16. Loving pink for boys, hating it for girls, from Motherlode
The Difficulties Faced by Authors/Illustrators In Conveying This Message
Best selling title that it is, lauded for its gender subversion, there are some potential problems in this story.
First I’ll quote Jennie Yabroff who wrote in The Washington Post:
Even children’s books that seem radical in other ways reinforce a male-dominated universe. The current bestsellers “The Day the Crayons Quit” and “The Day the Crayons Came Home” have been praised as parables of inclusion and celebrations of diversity. One bookseller I spoke with even described the rebelling crayons as a metaphor for the Occupy movement. Yet not a single crayon is identified with a female pronoun. Just about everything and everyone in the books — from five of the crayons to a paper clip to a sock to Pablo Picasso to the crayons’ owner, Duncan, to his father to his little brother — is male, or not assigned a gender. The exceptions are a female teacher and Duncan’s little sister, who uses the otherwise under-employed pink crayon. To color in a picture of a princess. And is praised for staying in the lines.
Anita Sarkeesian has already explained in detail our culture’s tendency to create a cast of male characters, each with differing personalities, then create a new ‘female’ version, in which her defining characteristic is ‘femaleness’. The audience knows that this is the girl because the creators have slapped a bow on her head, put her in heels and a dress, given her eyelashes or marked her out with pink.
This doesn’t just happen in video games — it happens on TV shows designed for children, in computer software used in schools, in advertising, in toys, and of course in mass market picture books.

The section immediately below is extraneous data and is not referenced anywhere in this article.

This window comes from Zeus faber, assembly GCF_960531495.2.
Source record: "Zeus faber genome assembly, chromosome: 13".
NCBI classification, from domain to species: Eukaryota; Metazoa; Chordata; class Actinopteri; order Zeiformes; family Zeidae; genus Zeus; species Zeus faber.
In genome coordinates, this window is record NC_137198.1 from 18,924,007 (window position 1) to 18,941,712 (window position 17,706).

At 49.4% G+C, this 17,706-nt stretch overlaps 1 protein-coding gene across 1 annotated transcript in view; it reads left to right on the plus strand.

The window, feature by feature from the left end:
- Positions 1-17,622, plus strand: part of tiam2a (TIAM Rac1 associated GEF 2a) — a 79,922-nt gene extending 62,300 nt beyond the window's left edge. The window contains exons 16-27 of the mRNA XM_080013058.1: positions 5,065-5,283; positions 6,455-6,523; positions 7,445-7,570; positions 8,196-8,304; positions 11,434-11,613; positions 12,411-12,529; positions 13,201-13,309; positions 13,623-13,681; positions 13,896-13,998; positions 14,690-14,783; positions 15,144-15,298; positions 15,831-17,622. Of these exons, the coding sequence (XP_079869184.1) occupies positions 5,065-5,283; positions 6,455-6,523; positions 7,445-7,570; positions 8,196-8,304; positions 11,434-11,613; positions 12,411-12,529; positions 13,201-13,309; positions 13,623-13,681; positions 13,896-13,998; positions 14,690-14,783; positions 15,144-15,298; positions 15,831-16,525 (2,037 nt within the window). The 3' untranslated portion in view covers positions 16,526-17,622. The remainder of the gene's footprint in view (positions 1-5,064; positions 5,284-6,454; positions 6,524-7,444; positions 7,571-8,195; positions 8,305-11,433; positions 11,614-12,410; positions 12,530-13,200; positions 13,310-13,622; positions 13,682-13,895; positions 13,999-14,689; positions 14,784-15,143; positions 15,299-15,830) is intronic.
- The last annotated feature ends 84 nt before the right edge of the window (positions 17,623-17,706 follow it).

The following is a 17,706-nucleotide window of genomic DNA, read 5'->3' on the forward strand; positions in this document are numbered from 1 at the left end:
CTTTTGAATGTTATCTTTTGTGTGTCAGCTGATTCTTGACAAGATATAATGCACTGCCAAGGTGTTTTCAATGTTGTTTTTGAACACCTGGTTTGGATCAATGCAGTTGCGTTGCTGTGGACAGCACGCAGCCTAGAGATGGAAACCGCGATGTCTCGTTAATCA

Since readers of The Day The Crayons Quit have been acculturated within a system which pinkifies everything associated with girls, it should have been clear to this book’s creators — who presumably understand this tendency in children precisely so they can subvert it — that without gender pronouns, or clothes, or human names, the crayons are all default males.
It should also have been clear to any creators properly schooled up in gender politics that getting the male hero to pass on a message praising his little sister for ‘staying within the lines’ is just the sort of sexist bullshit that turns primary school aged girls into what I’ve heard teachers refer to as ‘colourer-inners’ by the time they hit high school. No, that’s not a grammatically sensible phrase, but an English teacher I once knew used it to refer to her female students who, instead of doing the research and the thinking required before writing any essay, would spend 90 per cent of their allocated time creating an ornamental page border, choosing which shade of paper to print on, then hum and ha over 7 different system fonts without doing any actual work. Having later taught at a girls’ high school myself, I became so exasperated with this tendency that I banned any modification to the Word template at the start of each lesson. Who could blame these girls though, after having been told their entire lives that looking pretty and creating prettiness was the most important thing they should do?